Lord Redesdale debates involving the Foreign, Commonwealth & Development Office during the 2019 Parliament

Wed 23rd Jun 2021
Mon 7th Jun 2021

Environment Bill

Lord Redesdale Excerpts
Wednesday 8th September 2021

(8 months, 2 weeks ago)

Lords Chamber
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Moved by
15: Clause 8, page 5, line 39, at end insert—
“(5A) It may also set out steps Her Majesty’s Government intends to take to improve the conservation of land environments of archaeological, architectural, artistic, cultural or historic interest, including improving people’s enjoyment of them (and if it does so references in this Part to improving the natural environment, in relation to that plan, include conservation of land environments of archaeological, architectural, artistic, cultural or historic interest, including improving people’s enjoyment of them).”
Lord Redesdale Portrait Lord Redesdale (LD)
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My Lords, I will also speak to Amendments 16, 17, 25 and 29 in my name. this amendment is looking to include heritage as one of the requirements of EIPs.

The Government stated clearly in Committee that they are committed to heritage through the 25-year plan, but it seems to have been neglected in the EIPs. The problem is that if it is not on the face of the Bill there is no compulsion for heritage to be looked at in this provision. There is an issue here, because while we talk about environment, there is a read across to many historic landscapes where heritage has led to the conservation and preservation of species. In the summer I was working on hedgerows. You can tell the age of a hedgerow by the number of species incorporated in it, and if you say, “we’ll replace it with a modern hedgerow”, you will end up with just one species and a degradation of the landscape. Preserving the historic heritage could save many parts of the environmental landscape that could be at risk.

It was clear in Committee that the Government are not going to place this on the face of the Bill, but can the Minister state clearly before the House today that while they are not placing it as a duty under the EIP, they see it as a fundamental area that should be brought into an EIP going forward?

I would love to make a long Second Reading speech on the joys of heritage but obviously, in the interest of haste I am not going to. In return, I would like the Minister to make a very strong statement. However, I will raise a second issue. While this is not part of this Bill, the heritage sector in this country has been very worried about what has been going on in Afghanistan. Those working in the heritage sector in Afghanistan are particularly at risk and were on a bus ready to go to the airport to be taken to a safe country. Unfortunately, the bomb went off and those people have not been able to leave. I hope that the Minister will raise this with the DCMS. I know that the DCMS has been doing a lot of work on this, but there is a long-standing and strong link between those in the heritage sectors in this country and in Afghanistan.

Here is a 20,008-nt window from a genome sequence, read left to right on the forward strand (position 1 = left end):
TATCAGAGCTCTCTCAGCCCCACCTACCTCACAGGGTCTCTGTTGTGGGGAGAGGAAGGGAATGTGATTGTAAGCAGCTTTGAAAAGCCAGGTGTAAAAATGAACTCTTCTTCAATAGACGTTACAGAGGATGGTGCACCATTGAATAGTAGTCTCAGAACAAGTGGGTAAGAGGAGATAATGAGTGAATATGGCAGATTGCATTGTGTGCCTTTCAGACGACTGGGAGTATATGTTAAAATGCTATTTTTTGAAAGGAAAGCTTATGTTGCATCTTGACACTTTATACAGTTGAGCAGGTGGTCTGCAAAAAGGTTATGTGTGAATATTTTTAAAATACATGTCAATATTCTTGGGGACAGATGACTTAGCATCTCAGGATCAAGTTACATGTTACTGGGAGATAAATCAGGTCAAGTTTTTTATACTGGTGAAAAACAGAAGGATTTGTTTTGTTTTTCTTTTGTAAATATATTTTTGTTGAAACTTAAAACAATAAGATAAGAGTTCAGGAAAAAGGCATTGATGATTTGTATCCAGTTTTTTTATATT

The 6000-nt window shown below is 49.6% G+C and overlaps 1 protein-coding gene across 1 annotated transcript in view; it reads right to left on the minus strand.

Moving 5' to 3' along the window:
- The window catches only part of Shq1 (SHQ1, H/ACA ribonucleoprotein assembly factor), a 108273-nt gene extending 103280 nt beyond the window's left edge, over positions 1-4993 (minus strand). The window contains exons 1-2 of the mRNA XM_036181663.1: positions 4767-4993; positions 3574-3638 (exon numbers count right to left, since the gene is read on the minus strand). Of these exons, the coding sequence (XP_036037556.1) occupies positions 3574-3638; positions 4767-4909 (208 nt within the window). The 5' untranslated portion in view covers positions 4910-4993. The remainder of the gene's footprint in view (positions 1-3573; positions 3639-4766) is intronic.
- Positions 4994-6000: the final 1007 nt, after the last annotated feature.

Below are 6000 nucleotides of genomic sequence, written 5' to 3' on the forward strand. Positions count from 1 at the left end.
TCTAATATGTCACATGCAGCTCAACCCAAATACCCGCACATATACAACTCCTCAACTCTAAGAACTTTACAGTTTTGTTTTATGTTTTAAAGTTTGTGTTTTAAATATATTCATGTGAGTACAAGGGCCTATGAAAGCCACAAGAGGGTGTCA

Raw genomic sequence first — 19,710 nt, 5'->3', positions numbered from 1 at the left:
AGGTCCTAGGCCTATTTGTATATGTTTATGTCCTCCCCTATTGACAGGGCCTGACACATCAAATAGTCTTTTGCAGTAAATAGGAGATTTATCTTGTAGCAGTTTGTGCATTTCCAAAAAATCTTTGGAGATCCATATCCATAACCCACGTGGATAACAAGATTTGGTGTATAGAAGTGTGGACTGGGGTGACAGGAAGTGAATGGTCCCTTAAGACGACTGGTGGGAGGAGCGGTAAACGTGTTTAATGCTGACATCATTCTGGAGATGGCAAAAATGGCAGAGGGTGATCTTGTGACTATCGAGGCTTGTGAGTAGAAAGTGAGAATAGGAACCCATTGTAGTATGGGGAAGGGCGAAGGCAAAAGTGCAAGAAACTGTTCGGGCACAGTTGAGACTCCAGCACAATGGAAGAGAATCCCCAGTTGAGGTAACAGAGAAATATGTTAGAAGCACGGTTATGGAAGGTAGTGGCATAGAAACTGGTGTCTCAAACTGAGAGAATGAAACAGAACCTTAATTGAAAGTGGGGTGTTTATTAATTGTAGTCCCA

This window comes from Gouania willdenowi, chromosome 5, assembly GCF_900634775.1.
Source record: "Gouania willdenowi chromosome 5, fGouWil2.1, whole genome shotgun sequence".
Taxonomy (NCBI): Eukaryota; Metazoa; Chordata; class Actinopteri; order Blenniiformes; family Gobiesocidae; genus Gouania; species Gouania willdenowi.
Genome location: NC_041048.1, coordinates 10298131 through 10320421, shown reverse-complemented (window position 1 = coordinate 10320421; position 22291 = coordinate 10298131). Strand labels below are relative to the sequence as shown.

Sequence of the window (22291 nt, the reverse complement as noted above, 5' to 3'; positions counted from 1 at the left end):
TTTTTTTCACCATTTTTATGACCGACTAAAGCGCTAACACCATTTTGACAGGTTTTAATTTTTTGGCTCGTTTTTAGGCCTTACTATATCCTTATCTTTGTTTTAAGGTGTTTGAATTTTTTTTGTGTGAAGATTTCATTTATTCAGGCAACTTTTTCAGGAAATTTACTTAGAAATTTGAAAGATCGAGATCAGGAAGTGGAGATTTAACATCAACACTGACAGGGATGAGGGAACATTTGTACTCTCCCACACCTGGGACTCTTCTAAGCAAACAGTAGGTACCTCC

I beg to move.

Baroness Jones of Moulsecoomb Portrait Baroness Jones of Moulsecoomb (GP)
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My Lords, it is a pleasure to follow the noble Lord, Lord Redesdale. I support all these amendments. As an ex-archaeologist I feel strongly that this is something we must take notice of. We cannot keep trashing our heritage. I will try to be brief, if not as brief as last time, but will give two examples of where we have absolutely blundered.

The noble Lord, Lord Redesdale, mentioned “historic”, but my area of study was prehistoric. For example, the way Stonehenge has been treated, with plans for a tunnel and a road, is absolutely outrageous. Why is there no understanding that these monuments contribute not only to wildlife, the landscape and the soil in lots of ways but to human happiness? Luckily, the plans for the monstrous Stonehenge road have been turned down by a British court.

That is a prehistoric example. An historic example is Bevis Marks Synagogue, which has just celebrated its 320th anniversary of continuous use, which is absolutely incredible for a building in London. However, an application has been made to build three high-rise tower blocks around it, which would plunge it into darkness for most of the day. This will impact on the people who go there, and it will be a tragedy to degrade this stunning monument in this way. It seems that, with ambition, development and building, people lose sight of what is good for us all. The local community is, of course, absolutely up in arms and trying to stop the City of London Corporation’s planning committee.

The Green Party is incredibly keen to support these amendments. I am astonished that the Government do not understand rather better the need for our heritage. They make a lot of fuss about statues at Oriel College but somehow, these other wonderful monuments do not seem to play any part in their thinking.

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Lord Redesdale Portrait Lord Redesdale (LD)
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My Lords, I thank the noble Baroness for her response and thank all who took part in the debate. That was quite a detailed reply, with a number of assurances that the heritage sector will be consulted. I thank the noble Baroness for that because I know there is a degree of concern in the sector.

It was also good to hear that stewardship and ELMS will include heritage. I know that that has had a marked effect on preserving elements of the historic environment which could have been obliterated because of the lack of funding. There is a great deal in the reply, which I am sure people will scour over, but the noble Baroness has gone a long way to mitigate some of my concerns. On that basis, I beg leave to withdraw the amendment.

Amendment 15 withdrawn.

Environment Bill

Lord Redesdale Excerpts
Wednesday 23rd June 2021

(11 months ago)

Lords Chamber
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Moved by
59: Clause 7, page 5, line 17, at end insert—
“(5A) It may also set out steps Her Majesty’s Government intends to take to improve the conservation of land environments of archaeological, architectural, artistic, cultural or historic interest, including improving people’s enjoyment of them (and if it does so references in this Part to improving the natural environment, in relation to that plan, include conservation of land environments of archaeological, architectural, artistic, cultural or historic interest, including improving people’s enjoyment of them).”